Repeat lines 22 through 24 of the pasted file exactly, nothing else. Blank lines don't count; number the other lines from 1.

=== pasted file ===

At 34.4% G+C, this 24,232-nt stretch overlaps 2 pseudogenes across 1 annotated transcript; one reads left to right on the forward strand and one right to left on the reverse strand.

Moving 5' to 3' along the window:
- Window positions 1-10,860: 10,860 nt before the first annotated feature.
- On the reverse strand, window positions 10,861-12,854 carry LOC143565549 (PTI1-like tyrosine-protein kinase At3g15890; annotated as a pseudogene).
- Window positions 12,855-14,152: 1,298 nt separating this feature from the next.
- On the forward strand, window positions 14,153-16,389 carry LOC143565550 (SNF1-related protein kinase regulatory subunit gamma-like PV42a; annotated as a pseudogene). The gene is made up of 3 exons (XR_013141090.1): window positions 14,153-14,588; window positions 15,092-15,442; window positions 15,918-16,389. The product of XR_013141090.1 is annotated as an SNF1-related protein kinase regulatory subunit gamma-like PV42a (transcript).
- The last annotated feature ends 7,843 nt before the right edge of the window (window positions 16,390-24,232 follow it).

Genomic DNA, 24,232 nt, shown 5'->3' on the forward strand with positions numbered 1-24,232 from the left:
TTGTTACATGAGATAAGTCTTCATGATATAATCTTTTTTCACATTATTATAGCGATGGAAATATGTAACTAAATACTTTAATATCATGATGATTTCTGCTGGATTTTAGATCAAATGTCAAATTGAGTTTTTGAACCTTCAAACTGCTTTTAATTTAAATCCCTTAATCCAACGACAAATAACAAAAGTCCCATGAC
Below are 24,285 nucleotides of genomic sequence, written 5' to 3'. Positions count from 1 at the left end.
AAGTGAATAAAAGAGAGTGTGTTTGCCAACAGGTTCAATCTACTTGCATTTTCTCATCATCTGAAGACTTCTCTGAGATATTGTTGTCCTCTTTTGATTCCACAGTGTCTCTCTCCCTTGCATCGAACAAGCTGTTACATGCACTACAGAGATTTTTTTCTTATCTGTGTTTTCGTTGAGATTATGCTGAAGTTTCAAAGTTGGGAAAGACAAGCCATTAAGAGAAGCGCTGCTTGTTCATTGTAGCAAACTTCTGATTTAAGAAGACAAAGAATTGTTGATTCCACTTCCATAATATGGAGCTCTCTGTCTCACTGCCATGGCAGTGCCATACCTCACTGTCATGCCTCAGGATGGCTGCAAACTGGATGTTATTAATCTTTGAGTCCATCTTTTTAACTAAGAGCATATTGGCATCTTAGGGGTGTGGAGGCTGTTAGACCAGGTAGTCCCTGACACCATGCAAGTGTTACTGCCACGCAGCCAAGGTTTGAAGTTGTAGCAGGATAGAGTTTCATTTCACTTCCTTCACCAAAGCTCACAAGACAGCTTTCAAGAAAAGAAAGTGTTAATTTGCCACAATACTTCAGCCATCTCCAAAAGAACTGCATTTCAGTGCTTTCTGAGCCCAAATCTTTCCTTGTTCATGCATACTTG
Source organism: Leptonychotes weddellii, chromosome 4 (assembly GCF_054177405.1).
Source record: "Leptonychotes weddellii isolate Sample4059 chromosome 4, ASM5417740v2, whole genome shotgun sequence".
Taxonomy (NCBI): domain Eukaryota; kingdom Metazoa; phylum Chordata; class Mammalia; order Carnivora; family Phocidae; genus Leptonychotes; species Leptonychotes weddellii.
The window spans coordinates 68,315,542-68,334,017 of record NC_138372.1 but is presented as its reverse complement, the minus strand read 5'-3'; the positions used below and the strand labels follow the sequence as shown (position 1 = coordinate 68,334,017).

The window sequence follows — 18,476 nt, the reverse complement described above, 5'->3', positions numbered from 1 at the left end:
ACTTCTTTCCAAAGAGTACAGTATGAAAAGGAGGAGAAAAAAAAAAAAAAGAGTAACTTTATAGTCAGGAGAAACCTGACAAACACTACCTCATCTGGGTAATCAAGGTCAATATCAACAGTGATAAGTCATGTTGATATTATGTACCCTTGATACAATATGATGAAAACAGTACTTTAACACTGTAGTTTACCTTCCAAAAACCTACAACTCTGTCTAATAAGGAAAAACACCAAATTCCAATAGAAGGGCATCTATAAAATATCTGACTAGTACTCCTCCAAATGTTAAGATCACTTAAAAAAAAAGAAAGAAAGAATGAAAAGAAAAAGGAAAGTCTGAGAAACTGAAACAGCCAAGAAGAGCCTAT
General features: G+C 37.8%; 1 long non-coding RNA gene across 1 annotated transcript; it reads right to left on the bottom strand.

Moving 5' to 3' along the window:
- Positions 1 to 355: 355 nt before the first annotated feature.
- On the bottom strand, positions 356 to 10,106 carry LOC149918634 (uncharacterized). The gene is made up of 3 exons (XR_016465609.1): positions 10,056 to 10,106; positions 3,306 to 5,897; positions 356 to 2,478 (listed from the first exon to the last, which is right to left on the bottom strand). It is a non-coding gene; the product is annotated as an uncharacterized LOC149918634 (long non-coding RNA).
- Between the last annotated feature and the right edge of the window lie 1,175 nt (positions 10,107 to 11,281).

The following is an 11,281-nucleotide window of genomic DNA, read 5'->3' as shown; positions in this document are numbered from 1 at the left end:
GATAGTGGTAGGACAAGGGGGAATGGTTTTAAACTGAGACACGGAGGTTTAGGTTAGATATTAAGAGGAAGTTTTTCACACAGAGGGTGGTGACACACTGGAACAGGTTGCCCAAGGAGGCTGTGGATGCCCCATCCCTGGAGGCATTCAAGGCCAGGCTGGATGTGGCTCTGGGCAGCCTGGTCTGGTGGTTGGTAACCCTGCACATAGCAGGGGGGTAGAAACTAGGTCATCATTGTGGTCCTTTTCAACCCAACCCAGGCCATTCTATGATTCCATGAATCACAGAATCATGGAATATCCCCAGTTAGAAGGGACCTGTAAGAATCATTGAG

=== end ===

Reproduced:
- Between the last annotated feature and the right edge of the window lie 1,175 nt (positions 10,107 to 11,281).

The following is an 11,281-nucleotide window of genomic DNA, read 5'->3' as shown; positions in this document are numbered from 1 at the left end:
GATAGTGGTAGGACAAGGGGGAATGGTTTTAAACTGAGACACGGAGGTTTAGGTTAGATATTAAGAGGAAGTTTTTCACACAGAGGGTGGTGACACACTGGAACAGGTTGCCCAAGGAGGCTGTGGATGCCCCATCCCTGGAGGCATTCAAGGCCAGGCTGGATGTGGCTCTGGGCAGCCTGGTCTGGTGGTTGGTAACCCTGCACATAGCAGGGGGGTAGAAACTAGGTCATCATTGTGGTCCTTTTCAACCCAACCCAGGCCATTCTATGATTCCATGAATCACAGAATCATGGAATATCCCCAGTTAGAAGGGACCTGTAAGAATCATTGAG